This past week my wife and I visited Kenya for a mission’s trip with the Christian missionary organization, International Commissions. The purpose of the trip was to visit with small churches in rural villages near the town Sultan Hamud and evangelize to locals with the assistance of their respective churches. During the course of this mission, my wife and I met some amazing people, witnessed to the lost and experienced the power of Christ as we had never seen before.
Upon arriving in Kenya, my wife and I were assigned to assist the local church of Kawawakata. After visiting with our church, we established a plan of action and set out with our national pastor from Mombasa and our local interpreter, Anton, to make visits. Although it was an arduous task, my wife and I worked to witness to all the villagers in the rural and mountainous region near Nunguni and disciple members of Kawawakata church. Our interactions with the local church members were enlightening to the way Kenyan culture operates and also many of the misconceptions present amongst Kenyan Christians.
Some of the misconceptions present among church members were disheartening, to say the least. Most of the villagers did not know what true salvation was, as described by Romans 10:9-13. Most people thought that simply attending church, tithing, doing occasional “good deeds” or even baptism alone were ways to be saved. With testimonies and witnessing materials in hand, my wife and I determined to change the false notions of salvation and spread the message of Christ and His salvation to as many people as possible.
I believe that many of the misconceptions were caused by the complete absence of bibles in the community. Fortunately, we were equipped with a few bibles in both English and Swahili to disseminate to schools and churches. The locals were more than grateful for the bibles and were eager to read them. This was particularly true of the young-adults (teenagers) who were overjoyed to have bibles to read and share.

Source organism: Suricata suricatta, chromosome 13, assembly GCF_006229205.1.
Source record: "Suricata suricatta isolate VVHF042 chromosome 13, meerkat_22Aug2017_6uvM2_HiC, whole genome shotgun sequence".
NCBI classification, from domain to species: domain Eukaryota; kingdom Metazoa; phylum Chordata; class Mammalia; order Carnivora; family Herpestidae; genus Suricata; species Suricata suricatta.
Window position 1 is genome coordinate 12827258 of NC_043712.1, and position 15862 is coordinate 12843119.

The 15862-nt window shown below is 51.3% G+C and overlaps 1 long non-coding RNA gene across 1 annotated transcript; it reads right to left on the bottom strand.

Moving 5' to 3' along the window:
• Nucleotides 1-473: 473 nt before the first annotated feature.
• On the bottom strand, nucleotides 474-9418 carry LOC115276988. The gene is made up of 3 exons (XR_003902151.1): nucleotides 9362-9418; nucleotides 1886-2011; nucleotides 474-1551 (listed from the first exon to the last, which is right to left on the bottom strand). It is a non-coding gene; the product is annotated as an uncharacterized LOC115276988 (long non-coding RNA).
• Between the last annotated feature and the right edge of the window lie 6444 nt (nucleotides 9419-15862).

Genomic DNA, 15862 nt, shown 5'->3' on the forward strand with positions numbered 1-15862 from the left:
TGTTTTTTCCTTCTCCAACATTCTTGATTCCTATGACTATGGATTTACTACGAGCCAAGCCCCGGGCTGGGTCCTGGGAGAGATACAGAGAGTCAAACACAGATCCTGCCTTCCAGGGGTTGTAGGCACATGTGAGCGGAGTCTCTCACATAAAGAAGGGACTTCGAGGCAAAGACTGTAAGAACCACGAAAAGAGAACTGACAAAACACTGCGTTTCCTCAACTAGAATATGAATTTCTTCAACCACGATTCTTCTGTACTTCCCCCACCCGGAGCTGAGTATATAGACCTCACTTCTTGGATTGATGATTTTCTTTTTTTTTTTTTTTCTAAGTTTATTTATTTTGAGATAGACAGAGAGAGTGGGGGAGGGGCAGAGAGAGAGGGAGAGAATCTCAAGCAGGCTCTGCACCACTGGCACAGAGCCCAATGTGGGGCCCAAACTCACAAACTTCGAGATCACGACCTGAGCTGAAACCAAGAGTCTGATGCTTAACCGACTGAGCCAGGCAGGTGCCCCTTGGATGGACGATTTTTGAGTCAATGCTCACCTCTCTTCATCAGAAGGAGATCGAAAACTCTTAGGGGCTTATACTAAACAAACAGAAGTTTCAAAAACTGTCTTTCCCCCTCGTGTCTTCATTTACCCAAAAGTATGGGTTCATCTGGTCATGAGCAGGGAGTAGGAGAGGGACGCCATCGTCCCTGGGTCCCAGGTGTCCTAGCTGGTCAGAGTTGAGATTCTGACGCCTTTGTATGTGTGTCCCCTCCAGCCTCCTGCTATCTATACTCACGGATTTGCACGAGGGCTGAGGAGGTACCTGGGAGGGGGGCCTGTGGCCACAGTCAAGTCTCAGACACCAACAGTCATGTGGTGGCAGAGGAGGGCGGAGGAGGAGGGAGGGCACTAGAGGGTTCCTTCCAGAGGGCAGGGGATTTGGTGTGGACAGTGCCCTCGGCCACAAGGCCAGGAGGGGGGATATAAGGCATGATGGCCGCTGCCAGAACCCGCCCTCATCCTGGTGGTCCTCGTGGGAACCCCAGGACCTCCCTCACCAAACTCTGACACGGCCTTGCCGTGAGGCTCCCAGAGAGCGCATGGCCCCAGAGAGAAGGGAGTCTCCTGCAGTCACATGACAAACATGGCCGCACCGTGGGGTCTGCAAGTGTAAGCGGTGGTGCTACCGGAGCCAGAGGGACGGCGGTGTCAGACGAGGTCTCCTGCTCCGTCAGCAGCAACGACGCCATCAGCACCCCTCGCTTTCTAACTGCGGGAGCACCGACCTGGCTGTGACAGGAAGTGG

Over the week of our mission, we were able to clarify the concept of salvation and personally lead 253 people to Christ, while the unofficial total commitments to Christ reported by all members of our group was nearly 5,890. We hiked many miles to visit schools, homes and other churches to speak with people and pray for them. I also had the opportunity to preach to and worship with our church daily. During this mission, the presence of the Holy Spirit was so great at times that full grown men were moved to tears.
I will never forget the words spoken to us by our church as we parted ways. As we were saying goodbye, our interpreter made a statement on the behalf of the church. He said, “Before you came to our church, we were like a baby, we couldn’t stand on our own two legs. We lacked strength and nourishment. But, now that you have come to us and fellow-shipped with us, we are strong and we can continue to carry the word of Christ to all who need him.”
My wife and I intend to continue to do mission work with IC. If you would like to donate to our efforts, please follow this link.
Also, many of the children in the surrounding villages had not seen white people before. This video shows their initial reaction to seeing white people, my wife and I, for the first time ever. While children in other areas went into hysterics after seeing us, due in part to old ghost stories, most children found it a very novel experience:
Joseph Andrew Miller is the oldest son of Joe Miller. He went on his first mission trip with his dad to the Philippines in 2005 and has been hooked ever since. Joseph Andrew is currently studying at the University of Alaska, Fairbanks with his wife Katrina. They are both in their last year of studies.